Jack-in-the-Green WI style, and then Bad Things happen

It started so well. A sunny May-day Monday saw the usual massive celebrations in Hastings, the Jack-in-the Green festival that fills the Old Town and the West Hill, and a huge motorbike rally that takes over the sea-front.
     Our WI puts on a charity event 'We're Alright Jack', upstairs in the Jenny Lind pub, slap bang in the middle of the procession route in the High Street.  We do a properly set up vintage tea-room, serving coffee, tea, cakes, quiches, pizza, sausage rolls etc. from the time the parade starts at 10.30 through to 3pm.  It is hard work but good fun. As the pavements are too crowded to move, people come to watch the parade from our room upstairs, and green covered participants call in to get food and drink.
Battleaxe and the serving team
      The Hastings festival is a revival of a much older event. Keith Leech, who masterminds the event and was largely behind the recreation of our Jack-in-the-Green, came to the WI a few months ago to talk about it.  Many characters in the parade, such as milkmaids and chimney-sweeps, are Victorian in origin, others, like giants and bogies were brought in by Keith himself, the Morris dancers, squads of drummers and women in corsets have just added themselves in, but the people dressed as animals and  the huge green-covered Jack are pagan remnants. Jack is 'born' in the morning, and 'slain' in the afternoon.
     Anyway, I helped set up the room on Sunday night, which in my case involved hefting umpteen crates of vintage china out of our garage and carting them, with Philosopher's help, down to the pub before moving the furniture and laying up the room. Then there was Monday, which was exhausting, then on Tuesday a couple of us had to go back down yet again to pick up all the stuff. Of course, Battleaxe doesn't even do any baking - all the food we sold was made by our members.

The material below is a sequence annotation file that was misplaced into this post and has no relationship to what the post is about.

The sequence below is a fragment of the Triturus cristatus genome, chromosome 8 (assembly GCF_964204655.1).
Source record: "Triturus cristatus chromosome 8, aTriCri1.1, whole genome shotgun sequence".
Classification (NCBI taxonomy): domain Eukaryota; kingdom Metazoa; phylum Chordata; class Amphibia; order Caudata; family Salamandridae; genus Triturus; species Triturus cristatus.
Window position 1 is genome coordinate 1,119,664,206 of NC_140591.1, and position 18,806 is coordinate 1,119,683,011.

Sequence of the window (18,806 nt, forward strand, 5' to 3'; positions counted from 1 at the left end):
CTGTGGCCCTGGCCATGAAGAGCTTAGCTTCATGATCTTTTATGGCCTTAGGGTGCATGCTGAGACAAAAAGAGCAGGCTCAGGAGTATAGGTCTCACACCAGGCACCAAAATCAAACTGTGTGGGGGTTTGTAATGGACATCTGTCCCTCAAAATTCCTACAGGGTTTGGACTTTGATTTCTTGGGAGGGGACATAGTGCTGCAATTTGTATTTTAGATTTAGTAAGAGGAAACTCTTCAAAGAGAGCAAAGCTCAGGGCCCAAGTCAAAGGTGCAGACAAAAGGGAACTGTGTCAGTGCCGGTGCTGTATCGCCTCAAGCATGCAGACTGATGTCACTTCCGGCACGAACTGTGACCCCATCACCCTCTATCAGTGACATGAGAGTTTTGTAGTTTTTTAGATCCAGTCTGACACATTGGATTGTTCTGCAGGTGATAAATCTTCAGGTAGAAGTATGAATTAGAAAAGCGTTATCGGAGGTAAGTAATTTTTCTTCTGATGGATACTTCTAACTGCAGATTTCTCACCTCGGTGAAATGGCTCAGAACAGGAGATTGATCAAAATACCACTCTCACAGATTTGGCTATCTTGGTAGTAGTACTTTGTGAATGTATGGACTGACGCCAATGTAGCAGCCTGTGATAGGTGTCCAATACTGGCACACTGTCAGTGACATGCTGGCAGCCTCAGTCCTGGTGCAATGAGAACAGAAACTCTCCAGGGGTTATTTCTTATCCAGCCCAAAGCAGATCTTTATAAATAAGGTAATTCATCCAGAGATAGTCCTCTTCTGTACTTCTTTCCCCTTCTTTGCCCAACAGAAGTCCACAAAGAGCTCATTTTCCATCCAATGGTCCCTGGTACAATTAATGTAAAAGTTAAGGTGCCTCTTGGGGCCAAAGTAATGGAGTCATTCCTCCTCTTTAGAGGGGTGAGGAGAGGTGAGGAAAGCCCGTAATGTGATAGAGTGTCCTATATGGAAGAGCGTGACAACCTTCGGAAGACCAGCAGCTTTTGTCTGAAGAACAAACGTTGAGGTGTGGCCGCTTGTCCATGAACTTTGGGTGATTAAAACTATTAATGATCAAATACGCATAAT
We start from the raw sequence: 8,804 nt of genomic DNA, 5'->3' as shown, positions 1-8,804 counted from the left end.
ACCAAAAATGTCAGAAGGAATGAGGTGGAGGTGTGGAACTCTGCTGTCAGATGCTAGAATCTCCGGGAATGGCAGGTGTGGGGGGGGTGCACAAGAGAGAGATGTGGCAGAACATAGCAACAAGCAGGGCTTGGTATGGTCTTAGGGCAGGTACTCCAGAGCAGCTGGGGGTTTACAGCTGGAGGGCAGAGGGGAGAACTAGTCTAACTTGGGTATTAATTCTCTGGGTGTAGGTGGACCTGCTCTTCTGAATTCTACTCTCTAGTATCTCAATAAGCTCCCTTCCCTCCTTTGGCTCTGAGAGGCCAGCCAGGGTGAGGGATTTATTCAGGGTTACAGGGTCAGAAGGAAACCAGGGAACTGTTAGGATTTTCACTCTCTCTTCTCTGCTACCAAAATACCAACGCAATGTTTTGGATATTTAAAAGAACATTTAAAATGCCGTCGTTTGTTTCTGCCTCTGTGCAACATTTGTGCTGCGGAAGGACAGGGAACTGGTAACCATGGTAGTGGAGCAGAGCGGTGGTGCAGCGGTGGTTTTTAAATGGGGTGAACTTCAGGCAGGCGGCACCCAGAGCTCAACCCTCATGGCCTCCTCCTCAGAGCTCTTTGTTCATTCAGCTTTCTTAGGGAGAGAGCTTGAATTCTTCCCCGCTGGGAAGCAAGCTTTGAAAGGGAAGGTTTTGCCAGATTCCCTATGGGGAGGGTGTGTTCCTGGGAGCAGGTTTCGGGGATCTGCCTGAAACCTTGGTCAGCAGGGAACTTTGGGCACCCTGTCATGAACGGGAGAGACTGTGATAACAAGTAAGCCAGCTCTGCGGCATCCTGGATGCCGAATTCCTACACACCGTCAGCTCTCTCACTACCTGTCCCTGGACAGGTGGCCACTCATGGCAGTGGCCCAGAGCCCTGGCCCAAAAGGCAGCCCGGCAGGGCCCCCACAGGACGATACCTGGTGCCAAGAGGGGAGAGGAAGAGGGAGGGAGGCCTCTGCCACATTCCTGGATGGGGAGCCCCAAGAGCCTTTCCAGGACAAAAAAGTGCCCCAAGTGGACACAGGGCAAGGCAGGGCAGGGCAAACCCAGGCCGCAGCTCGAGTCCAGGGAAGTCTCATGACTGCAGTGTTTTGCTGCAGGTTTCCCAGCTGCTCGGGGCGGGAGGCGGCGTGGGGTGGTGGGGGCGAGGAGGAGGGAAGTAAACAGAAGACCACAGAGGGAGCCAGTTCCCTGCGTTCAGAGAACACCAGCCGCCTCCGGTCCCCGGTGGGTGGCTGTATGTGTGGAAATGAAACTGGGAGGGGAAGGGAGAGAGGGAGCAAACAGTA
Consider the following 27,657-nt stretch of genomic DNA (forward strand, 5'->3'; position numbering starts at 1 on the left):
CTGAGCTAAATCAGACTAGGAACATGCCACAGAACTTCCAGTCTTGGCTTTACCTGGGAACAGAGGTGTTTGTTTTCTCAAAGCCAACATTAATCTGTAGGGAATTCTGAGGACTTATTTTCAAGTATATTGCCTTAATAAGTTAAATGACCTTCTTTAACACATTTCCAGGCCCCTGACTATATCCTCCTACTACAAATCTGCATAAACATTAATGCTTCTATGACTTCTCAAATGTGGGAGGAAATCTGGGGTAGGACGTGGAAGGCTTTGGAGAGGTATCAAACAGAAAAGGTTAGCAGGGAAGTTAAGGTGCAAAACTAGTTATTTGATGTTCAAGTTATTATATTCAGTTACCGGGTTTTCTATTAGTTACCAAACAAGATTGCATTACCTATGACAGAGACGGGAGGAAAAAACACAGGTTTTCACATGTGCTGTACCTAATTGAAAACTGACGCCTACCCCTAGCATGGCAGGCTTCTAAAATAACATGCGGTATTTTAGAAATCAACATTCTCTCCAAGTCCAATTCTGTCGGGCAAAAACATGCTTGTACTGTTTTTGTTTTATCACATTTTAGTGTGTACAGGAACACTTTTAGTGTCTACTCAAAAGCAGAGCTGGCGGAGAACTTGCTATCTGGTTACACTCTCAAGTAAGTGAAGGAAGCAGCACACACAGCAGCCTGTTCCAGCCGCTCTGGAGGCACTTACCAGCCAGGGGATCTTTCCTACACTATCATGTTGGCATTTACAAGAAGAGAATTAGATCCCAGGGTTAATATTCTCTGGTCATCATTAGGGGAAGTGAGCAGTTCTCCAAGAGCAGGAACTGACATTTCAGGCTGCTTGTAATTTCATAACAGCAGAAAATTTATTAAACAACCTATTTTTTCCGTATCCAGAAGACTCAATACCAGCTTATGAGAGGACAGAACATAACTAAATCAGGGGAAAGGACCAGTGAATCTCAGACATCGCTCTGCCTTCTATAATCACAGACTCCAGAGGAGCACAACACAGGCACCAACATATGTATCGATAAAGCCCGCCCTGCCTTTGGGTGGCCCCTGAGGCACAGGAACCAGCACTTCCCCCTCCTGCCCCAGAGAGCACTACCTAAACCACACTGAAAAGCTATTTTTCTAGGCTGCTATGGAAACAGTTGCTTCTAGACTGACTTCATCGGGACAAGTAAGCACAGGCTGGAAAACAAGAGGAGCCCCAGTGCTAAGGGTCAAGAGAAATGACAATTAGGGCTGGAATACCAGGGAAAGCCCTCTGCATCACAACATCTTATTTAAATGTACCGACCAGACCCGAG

But, as I've said in a previous post about the WI, when it comes to these things, our WI women are fantastic at mucking in, and working well together. I wish I knew what makes the difference. I could write it up in a management text book and earn a packet. It makes me proud to be President. 
     Here are a few pictures..
'Jack' passes below our window

As do the dancers




...and strange creatures

....and animals

Busy tea-room

One of our more colourful customers.

     So, that was the start of the week.
     Next thing, we heard about the tragic death of Jeremy Birch, the long-serving and popular Leader of Hastings Borough Council, who had a stroke while out canvassing the previous week. I think the whole town was shocked, whatever their politics. I knew Jeremy only slightly, but he was always friendly and clearly had a passionate commitment to Hastings. He will be much missed.
     Thursday was the General Election. I am sure that Hastings Battleaxe should be above politics, but anyone who read my post about the UKIP candidate will already know that I am left-leaning. In fact, I had done (with Philosopher's help), a substantial amount of Labour leaflet delivery, and was out 'knocking-up' potential Labour voters on the day.